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Missed the Rhizome Net Aesthetics 2.0 panel
in Chelsea a couple of nights ago because I had to w*rk. Too bad--really wanted to go. MTAA
has a report. The distinction between the early vernacular web and the current more "regulated" web laid out in in Olia Lialina's article here
serves as a good background for understanding the shift from net art 1.0 to version 2.0. Essentially it's the world of home pages, links, and artist-scientists vs the world of blogs, Google, and fast delivery of every imaginable kind of content (except the gallerygoing kind), with artists, scientists, and artist-scientists struggling to make sense of it. I have also pontificated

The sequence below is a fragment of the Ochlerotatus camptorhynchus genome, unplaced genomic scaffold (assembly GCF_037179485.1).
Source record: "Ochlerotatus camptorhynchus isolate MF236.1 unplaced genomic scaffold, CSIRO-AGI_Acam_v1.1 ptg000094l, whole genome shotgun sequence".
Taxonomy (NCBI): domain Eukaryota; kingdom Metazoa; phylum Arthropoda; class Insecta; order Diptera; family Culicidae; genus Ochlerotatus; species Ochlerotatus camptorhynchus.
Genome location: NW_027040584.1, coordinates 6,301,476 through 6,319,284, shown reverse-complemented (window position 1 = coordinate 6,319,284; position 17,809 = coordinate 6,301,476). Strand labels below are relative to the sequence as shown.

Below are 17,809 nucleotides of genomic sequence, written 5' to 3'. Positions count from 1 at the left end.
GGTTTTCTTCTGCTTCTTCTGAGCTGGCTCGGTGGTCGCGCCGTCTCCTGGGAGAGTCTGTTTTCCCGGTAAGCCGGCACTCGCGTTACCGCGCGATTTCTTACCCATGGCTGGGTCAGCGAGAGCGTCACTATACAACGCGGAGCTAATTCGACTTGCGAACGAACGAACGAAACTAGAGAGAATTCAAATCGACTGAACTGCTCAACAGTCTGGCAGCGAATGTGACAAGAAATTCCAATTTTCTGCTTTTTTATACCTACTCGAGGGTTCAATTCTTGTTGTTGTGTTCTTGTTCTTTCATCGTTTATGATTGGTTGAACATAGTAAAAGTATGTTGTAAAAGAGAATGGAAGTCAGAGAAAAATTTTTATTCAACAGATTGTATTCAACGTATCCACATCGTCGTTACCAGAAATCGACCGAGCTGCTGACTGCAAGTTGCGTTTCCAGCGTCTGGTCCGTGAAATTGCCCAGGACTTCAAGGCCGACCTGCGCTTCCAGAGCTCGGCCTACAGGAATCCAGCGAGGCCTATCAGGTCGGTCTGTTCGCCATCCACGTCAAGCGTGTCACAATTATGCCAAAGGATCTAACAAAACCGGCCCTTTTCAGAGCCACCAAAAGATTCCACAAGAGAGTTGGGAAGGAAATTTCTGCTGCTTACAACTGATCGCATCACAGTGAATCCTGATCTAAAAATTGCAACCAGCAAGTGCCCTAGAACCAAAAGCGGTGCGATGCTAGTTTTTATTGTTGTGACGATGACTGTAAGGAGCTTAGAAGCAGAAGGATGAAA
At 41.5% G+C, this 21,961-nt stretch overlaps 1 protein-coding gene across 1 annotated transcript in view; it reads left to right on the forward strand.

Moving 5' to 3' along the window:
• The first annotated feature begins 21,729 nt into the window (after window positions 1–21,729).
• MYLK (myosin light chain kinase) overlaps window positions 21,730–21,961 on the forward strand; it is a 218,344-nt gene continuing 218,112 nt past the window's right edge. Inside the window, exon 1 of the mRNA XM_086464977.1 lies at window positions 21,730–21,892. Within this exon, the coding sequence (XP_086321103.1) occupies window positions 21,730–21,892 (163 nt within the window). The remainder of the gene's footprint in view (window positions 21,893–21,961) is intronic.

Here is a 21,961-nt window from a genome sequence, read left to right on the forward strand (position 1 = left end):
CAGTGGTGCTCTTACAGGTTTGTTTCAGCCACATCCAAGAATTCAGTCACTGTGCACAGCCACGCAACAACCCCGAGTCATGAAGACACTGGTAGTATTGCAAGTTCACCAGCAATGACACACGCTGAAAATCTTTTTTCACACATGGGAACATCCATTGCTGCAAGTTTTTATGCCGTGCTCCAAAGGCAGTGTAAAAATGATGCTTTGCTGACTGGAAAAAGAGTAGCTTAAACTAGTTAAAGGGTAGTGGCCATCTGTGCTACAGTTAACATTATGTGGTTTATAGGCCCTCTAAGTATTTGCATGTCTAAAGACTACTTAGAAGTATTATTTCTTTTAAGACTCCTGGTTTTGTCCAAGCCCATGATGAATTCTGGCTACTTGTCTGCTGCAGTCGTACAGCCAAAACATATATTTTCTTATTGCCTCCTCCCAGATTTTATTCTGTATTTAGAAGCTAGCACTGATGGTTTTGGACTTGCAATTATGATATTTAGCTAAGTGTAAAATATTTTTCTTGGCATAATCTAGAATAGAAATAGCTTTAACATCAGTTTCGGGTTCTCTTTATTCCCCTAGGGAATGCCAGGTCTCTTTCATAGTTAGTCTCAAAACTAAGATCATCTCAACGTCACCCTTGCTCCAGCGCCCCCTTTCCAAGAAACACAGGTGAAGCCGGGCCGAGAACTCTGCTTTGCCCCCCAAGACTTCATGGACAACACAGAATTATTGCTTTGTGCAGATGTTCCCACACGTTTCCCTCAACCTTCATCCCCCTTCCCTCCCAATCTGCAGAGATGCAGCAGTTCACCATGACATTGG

on it, though not in product release terms. Another distinction I would make is between the anecdotal ('70s conceptualism in web form--what Sally McKay has called "long-loading, find-the-place-to-click-me narratives packed with theoretically correct reference to the body or lack thereof") and the purely experiential (entertainingly transgressive images, music, and video produced in a collaboration-friendly, peer to peer, non-Industry environment; deliberate confusion between professional and amateur [the vernacular thankfully hasn't gone away]; better sound and pictures generally) that broadband and googling makes possible.
Update: Sal Randolph has a report on the panel at Rhizome.org
The Rhizome link has been changed to http://rhizome.org/discuss/view/20235/
(scroll down to Randolph's comment).